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@mikelove
Last seen 14 hours ago
United States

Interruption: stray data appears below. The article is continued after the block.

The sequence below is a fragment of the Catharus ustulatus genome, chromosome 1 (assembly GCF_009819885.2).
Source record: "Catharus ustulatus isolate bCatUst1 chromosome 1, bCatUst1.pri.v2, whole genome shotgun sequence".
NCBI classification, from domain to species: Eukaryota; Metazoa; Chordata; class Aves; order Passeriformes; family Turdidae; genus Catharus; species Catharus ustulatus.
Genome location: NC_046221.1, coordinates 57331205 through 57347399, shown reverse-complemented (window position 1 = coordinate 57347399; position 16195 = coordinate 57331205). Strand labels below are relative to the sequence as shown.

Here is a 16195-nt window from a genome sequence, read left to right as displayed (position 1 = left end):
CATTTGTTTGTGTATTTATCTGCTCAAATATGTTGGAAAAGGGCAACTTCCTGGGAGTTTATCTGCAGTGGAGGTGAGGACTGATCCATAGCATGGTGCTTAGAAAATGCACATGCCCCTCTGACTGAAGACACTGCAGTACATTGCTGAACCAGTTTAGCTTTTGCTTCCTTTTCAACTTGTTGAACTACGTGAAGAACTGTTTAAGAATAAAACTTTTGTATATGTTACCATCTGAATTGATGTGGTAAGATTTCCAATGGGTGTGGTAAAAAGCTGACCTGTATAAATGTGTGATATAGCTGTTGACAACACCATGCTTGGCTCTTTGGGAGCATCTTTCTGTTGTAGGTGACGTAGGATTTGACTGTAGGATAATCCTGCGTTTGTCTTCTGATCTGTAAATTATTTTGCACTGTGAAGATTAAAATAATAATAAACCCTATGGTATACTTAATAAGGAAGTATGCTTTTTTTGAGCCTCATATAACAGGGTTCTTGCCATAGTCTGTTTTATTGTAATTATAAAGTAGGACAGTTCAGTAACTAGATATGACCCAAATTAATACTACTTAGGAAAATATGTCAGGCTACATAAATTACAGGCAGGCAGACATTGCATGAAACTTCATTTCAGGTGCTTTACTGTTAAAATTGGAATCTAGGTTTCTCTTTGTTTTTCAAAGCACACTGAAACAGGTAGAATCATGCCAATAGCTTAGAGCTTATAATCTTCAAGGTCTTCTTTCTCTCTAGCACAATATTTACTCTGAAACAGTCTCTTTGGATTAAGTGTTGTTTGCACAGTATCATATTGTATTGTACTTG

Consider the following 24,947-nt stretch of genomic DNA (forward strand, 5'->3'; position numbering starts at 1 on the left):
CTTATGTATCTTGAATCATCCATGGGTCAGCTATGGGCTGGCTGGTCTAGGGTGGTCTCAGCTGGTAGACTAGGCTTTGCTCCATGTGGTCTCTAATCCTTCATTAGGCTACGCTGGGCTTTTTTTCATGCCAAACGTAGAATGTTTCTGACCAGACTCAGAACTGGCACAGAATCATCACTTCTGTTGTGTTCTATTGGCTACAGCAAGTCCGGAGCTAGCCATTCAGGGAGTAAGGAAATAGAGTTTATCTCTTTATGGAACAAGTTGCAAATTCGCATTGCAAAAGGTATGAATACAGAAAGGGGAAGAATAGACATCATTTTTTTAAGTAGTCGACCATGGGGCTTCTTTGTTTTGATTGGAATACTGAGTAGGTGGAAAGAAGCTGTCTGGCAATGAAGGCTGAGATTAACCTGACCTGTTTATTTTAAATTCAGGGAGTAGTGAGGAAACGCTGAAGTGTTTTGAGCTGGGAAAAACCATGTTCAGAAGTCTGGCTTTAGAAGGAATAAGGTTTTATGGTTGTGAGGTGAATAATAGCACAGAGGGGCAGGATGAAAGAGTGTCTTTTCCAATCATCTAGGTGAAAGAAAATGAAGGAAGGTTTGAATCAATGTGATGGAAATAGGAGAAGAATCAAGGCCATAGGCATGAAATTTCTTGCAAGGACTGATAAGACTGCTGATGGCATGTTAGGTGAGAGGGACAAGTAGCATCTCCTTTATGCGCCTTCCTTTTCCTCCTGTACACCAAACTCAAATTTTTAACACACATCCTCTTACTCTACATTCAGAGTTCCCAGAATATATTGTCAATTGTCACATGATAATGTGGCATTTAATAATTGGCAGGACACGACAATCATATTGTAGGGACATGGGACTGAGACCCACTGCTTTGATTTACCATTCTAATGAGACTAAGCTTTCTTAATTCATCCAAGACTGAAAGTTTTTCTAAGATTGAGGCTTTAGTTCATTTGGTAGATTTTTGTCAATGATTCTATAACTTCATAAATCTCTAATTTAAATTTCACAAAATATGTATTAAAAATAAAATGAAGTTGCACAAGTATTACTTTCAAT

hi Joshua, While you wait for a definitive answer from the package maintainer, note that the methods in the package are designed for datasets with number of tests, m, in the thousands. for example, the reference mentions: "Because we are considering many features (i.e., *m* is very large), it can be shown that..." http://www.ncbi.nlm.nih.gov/pmc/articles/PMC170937/ Mike On Fri, Jan 10, 2014 at 1:08 PM, Joshua Banta <jbanta@uttyler.edu> wrote: > Dear listserv, > > Consider the following vector of P-values: > > p.values <- c( > 0.266845129, > 0.353675275, > 0.030585143, > 0.791285527, > 0.60805832, > 0.433466716, > 0.039369439, > 0.48918122, > 0.740626586 > ) > > When I run the qvalue function of the qvalue package, I get a rather > surprising outcome: the q-values are much smaller than the corresponding > p-values! > > See the following code below: > > source("http://bioconductor.org/biocLite.R") > biocLite("qvalue") > library(qvalue) > > q.values <- qvalue(p.values)$qvalue > > comparison <- cbind(p.values, q.values) > > colnames(comparison) <- c("p.values", "q.values") > > comparison > > p.values q.values > [1,] 0.26684513 0.037111560 > [2,] 0.35367528 0.037111560 > [3,] 0.03058514 0.008960246 > [4,] 0.79128553 0.040020397 > [5,] 0.60805832 0.039540110 > [6,] 0.43346672 0.037111560 > [7,] 0.03936944 0.008960246 > [8,] 0.48918122 0.037111560 > [9,] 0.74062659 0.040020397 > > So what is happening here? Can I trust the q-values? In each case they are > substantially larger than the P-values. Especially troubling to me are rows > 4, 5, and 9. > > Thanks in advance for any information/advice! > ----------------------------------- > Josh Banta, Ph.D > Assistant Professor > Department of Biology > The University of Texas at Tyler > Tyler, TX 75799 > Tel: (903) 565-5655 > http://plantevolutionaryecology.org > > > [[alternative HTML version deleted]] > > _______________________________________________ > Bioconductor mailing list > Bioconductor@r-project.org > https://stat.ethz.ch/mailman/listinfo/bioconductor > Search the archives: > http://news.gmane.org/gmane.science.biology.informatics.conductor > [[alternative HTML version deleted]] ADD COMMENT 0 Entering edit mode Hi Josh, Of course it's not statistically defensible, and you can't use these qvalues. As Mike Love points out, qvalue just isn't intended for small sets of p-values like this. The main problem is that qvalue's estimate of pi0 (the proportion of true nulls) is not reliable for small numbers of tests. For your data, qvalue estimates pi0 to be  > qvalue(p.values)$pi0